• Consumers can easily combine data from a study with other studies or even data from other domains within the organization to better identify trends, patterns, and relationships between different aspects of the trial.

      Data products ensure a level of interoperability (the ability to work with other systems or products without additional effort on the part of the user). A good example of this is to enforce the use of natural business keys for typical master data components such as patient, HCP, product, etc.
    • Safety issues and concerns are highlighted as quickly as possible, and shared across participants.

      The speed and agility in which data products help to generate insights and serve data to a much broader audience. Cross-referencing the data with other relevant data products helps to quickly identify anomalies and safety concerns in a data-driven way.
    • Users can make instant, well-informed decisions based on the information that accompanies the data.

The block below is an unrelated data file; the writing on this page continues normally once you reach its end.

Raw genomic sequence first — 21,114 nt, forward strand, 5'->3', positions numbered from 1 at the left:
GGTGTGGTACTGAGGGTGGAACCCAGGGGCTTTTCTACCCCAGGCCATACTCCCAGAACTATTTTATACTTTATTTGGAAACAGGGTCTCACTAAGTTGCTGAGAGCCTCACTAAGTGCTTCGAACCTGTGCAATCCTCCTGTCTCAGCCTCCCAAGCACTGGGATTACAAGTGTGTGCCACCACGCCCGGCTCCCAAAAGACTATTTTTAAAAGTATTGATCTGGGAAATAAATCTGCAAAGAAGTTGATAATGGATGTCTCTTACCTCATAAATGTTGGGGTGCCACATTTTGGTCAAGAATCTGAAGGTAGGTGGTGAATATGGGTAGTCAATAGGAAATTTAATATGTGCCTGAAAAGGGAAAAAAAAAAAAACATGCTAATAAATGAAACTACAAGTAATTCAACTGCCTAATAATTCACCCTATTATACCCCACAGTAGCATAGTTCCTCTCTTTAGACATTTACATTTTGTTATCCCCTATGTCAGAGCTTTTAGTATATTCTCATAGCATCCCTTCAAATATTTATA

Trustworthiness is a key characteristic of a data product. Accompanying metadata such as freshness, completeness, service levels, ownership, and usage ensures that consumers have all the necessary information to act decisively.
    • Based on consumer status, the relevant data or data analysis is accessed in a timely fashion, or even instantaneously.

      Data products by nature demand a high level of automation and accessibility. Built-in access control policies and consumer entitlements reduce the need for lengthy manual approval processes and federate governance closer to data teams.
    • Audit reports provide on-demand monitoring of who has access to what data, as well as how they’ve used and shared specific data products. This helps achieve industry guidelines and support GxP compliance.

    Looking Forward

    Data sharing plays a vital role in fostering scientific progress and supporting well-informed decisions in clinical practice. Most organizations do recognize the importance of data sharing, and support initiatives to enhance clinical trial data transparency and promote scientific advancements. Despite this, recent investigations indicate significant scope for improved data sharing within the field of clinical practice.

    Health data is indeed sensitive and not always easy to share in a responsible way due to the high level of industry regulations and data protection guidelines that must be followed. However, with a shift towards a data product mindset, coupled with the right tools and technologies to help with processes like computational governance, automated access control policies, and observability, safe and secure data sharing is possible.

    Secure Data Sharing Opens Doors